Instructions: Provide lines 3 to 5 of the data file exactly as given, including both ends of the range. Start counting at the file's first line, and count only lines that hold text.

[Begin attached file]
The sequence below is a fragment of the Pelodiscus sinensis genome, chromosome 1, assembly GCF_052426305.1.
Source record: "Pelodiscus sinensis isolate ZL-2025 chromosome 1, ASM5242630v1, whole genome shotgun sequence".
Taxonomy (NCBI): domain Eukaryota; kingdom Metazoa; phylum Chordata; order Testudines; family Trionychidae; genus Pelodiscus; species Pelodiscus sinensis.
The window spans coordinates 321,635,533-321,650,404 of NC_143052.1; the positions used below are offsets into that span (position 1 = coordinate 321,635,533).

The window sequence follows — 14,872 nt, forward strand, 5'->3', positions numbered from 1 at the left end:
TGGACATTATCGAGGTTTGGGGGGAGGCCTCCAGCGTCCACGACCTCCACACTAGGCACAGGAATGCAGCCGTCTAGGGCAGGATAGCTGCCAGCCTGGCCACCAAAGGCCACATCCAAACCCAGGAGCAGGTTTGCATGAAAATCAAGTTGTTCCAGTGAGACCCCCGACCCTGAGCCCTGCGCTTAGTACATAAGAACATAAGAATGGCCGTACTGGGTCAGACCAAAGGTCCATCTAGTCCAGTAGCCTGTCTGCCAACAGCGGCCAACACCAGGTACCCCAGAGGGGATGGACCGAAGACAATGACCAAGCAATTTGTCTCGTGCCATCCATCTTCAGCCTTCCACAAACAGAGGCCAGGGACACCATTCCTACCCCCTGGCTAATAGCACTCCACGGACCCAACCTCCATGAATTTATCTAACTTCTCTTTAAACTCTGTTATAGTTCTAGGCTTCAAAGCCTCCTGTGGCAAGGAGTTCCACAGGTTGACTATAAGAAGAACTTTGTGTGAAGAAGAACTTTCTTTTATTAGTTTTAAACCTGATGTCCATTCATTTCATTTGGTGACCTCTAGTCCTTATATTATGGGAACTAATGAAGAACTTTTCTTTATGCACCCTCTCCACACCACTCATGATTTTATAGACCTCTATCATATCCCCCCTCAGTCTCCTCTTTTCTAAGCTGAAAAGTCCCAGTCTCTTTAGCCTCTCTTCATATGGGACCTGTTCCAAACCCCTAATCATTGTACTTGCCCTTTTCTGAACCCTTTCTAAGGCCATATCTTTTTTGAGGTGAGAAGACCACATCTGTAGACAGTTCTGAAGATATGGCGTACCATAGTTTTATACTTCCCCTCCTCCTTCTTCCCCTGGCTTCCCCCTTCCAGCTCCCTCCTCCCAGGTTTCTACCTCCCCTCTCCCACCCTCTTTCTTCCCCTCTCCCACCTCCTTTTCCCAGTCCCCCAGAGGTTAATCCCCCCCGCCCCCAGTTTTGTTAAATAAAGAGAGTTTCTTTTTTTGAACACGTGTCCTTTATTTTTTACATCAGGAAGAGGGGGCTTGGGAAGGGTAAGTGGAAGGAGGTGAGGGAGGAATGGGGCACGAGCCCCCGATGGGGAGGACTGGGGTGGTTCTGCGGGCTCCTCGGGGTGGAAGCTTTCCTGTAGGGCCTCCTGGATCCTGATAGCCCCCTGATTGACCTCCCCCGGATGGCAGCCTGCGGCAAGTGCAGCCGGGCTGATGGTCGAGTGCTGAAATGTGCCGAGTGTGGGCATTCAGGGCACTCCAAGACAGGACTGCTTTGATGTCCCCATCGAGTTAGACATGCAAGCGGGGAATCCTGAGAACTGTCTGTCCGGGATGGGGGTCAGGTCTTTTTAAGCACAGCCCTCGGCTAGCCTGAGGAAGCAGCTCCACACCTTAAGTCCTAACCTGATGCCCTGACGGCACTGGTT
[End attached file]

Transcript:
Taxonomy (NCBI): domain Eukaryota; kingdom Metazoa; phylum Chordata; order Testudines; family Trionychidae; genus Pelodiscus; species Pelodiscus sinensis.
The window spans coordinates 321,635,533-321,650,404 of NC_143052.1; the positions used below are offsets into that span (position 1 = coordinate 321,635,533).

The window sequence follows — 14,872 nt, forward strand, 5'->3', positions numbered from 1 at the left end: